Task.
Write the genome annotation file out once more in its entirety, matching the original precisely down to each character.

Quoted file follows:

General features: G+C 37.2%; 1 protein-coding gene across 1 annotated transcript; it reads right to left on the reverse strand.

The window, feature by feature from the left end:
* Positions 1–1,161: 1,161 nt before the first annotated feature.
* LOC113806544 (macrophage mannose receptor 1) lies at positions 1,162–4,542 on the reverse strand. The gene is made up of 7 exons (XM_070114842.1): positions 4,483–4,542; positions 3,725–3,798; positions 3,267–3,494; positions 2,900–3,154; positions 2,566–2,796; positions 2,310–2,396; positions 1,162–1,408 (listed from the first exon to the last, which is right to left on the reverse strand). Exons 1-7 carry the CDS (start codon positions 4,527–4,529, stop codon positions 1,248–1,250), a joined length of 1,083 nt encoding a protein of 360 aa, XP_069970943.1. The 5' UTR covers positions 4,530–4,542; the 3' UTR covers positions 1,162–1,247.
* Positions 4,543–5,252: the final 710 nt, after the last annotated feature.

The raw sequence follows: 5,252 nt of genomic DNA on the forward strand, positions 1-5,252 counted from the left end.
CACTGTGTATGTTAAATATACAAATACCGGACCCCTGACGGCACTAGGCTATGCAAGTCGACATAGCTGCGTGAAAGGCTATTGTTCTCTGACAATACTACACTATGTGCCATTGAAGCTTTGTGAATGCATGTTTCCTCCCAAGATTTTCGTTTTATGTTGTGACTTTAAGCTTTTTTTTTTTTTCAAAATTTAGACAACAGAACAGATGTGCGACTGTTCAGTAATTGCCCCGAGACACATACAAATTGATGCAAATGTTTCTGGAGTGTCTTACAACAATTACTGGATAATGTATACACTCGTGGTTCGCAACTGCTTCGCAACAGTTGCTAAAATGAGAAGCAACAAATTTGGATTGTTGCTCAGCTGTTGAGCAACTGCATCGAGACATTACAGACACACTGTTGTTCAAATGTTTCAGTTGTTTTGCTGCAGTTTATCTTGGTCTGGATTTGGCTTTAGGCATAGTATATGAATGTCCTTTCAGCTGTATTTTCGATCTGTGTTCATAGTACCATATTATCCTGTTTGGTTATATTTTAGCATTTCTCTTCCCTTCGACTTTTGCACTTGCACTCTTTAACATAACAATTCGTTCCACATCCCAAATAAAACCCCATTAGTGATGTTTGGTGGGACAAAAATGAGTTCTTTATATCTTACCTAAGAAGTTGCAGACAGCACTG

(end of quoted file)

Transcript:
General features: G+C 37.2%; 1 protein-coding gene across 1 annotated transcript; it reads right to left on the reverse strand.

The window, feature by feature from the left end:
* Positions 1–1,161: 1,161 nt before the first annotated feature.
* LOC113806544 (macrophage mannose receptor 1) lies at positions 1,162–4,542 on the reverse strand. The gene is made up of 7 exons (XM_070114842.1): positions 4,483–4,542; positions 3,725–3,798; positions 3,267–3,494; positions 2,900–3,154; positions 2,566–2,796; positions 2,310–2,396; positions 1,162–1,408 (listed from the first exon to the last, which is right to left on the reverse strand). Exons 1-7 carry the CDS (start codon positions 4,527–4,529, stop codon positions 1,248–1,250), a joined length of 1,083 nt encoding a protein of 360 aa, XP_069970943.1. The 5' UTR covers positions 4,530–4,542; the 3' UTR covers positions 1,162–1,247.
* Positions 4,543–5,252: the final 710 nt, after the last annotated feature.

The raw sequence follows: 5,252 nt of genomic DNA on the forward strand, positions 1-5,252 counted from the left end.
CACTGTGTATGTTAAATATACAAATACCGGACCCCTGACGGCACTAGGCTATGCAAGTCGACATAGCTGCGTGAAAGGCTATTGTTCTCTGACAATACTACACTATGTGCCATTGAAGCTTTGTGAATGCATGTTTCCTCCCAAGATTTTCGTTTTATGTTGTGACTTTAAGCTTTTTTTTTTTTTCAAAATTTAGACAACAGAACAGATGTGCGACTGTTCAGTAATTGCCCCGAGACACATACAAATTGATGCAAATGTTTCTGGAGTGTCTTACAACAATTACTGGATAATGTATACACTCGTGGTTCGCAACTGCTTCGCAACAGTTGCTAAAATGAGAAGCAACAAATTTGGATTGTTGCTCAGCTGTTGAGCAACTGCATCGAGACATTACAGACACACTGTTGTTCAAATGTTTCAGTTGTTTTGCTGCAGTTTATCTTGGTCTGGATTTGGCTTTAGGCATAGTATATGAATGTCCTTTCAGCTGTATTTTCGATCTGTGTTCATAGTACCATATTATCCTGTTTGGTTATATTTTAGCATTTCTCTTCCCTTCGACTTTTGCACTTGCACTCTTTAACATAACAATTCGTTCCACATCCCAAATAAAACCCCATTAGTGATGTTTGGTGGGACAAAAATGAGTTCTTTATATCTTACCTAAGAAGTTGCAGACAGCACTG